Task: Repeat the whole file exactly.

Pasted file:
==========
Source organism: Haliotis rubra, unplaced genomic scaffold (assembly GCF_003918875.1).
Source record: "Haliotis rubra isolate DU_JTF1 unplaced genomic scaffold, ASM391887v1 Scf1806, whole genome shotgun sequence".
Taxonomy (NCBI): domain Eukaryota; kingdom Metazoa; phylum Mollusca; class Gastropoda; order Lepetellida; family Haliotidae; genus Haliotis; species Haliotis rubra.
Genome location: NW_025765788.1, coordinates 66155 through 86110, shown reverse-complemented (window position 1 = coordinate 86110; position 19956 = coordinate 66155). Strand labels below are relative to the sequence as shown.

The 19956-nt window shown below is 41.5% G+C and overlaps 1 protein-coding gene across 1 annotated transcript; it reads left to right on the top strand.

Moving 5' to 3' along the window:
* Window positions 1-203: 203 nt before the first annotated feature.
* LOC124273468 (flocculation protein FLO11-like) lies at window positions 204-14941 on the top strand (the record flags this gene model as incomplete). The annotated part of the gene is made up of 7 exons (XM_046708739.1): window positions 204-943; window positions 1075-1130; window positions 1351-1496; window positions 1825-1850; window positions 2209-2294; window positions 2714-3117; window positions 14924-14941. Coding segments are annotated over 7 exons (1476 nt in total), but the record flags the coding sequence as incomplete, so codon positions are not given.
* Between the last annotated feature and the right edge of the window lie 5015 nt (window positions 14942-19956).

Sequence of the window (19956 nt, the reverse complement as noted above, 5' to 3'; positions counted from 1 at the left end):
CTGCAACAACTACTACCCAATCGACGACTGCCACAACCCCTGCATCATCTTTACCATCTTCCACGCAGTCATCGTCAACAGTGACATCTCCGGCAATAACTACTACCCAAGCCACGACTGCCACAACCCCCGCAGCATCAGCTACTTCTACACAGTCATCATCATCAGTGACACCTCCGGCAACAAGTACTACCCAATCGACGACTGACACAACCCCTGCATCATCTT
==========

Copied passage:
Source organism: Haliotis rubra, unplaced genomic scaffold (assembly GCF_003918875.1).
Source record: "Haliotis rubra isolate DU_JTF1 unplaced genomic scaffold, ASM391887v1 Scf1806, whole genome shotgun sequence".
Taxonomy (NCBI): domain Eukaryota; kingdom Metazoa; phylum Mollusca; class Gastropoda; order Lepetellida; family Haliotidae; genus Haliotis; species Haliotis rubra.
Genome location: NW_025765788.1, coordinates 66155 through 86110, shown reverse-complemented (window position 1 = coordinate 86110; position 19956 = coordinate 66155). Strand labels below are relative to the sequence as shown.

The 19956-nt window shown below is 41.5% G+C and overlaps 1 protein-coding gene across 1 annotated transcript; it reads left to right on the top strand.

Moving 5' to 3' along the window:
* Window positions 1-203: 203 nt before the first annotated feature.
* LOC124273468 (flocculation protein FLO11-like) lies at window positions 204-14941 on the top strand (the record flags this gene model as incomplete). The annotated part of the gene is made up of 7 exons (XM_046708739.1): window positions 204-943; window positions 1075-1130; window positions 1351-1496; window positions 1825-1850; window positions 2209-2294; window positions 2714-3117; window positions 14924-14941. Coding segments are annotated over 7 exons (1476 nt in total), but the record flags the coding sequence as incomplete, so codon positions are not given.
* Between the last annotated feature and the right edge of the window lie 5015 nt (window positions 14942-19956).

Sequence of the window (19956 nt, the reverse complement as noted above, 5' to 3'; positions counted from 1 at the left end):
CTGCAACAACTACTACCCAATCGACGACTGCCACAACCCCTGCATCATCTTTACCATCTTCCACGCAGTCATCGTCAACAGTGACATCTCCGGCAATAACTACTACCCAAGCCACGACTGCCACAACCCCCGCAGCATCAGCTACTTCTACACAGTCATCATCATCAGTGACACCTCCGGCAACAAGTACTACCCAATCGACGACTGACACAACCCCTGCATCATCTT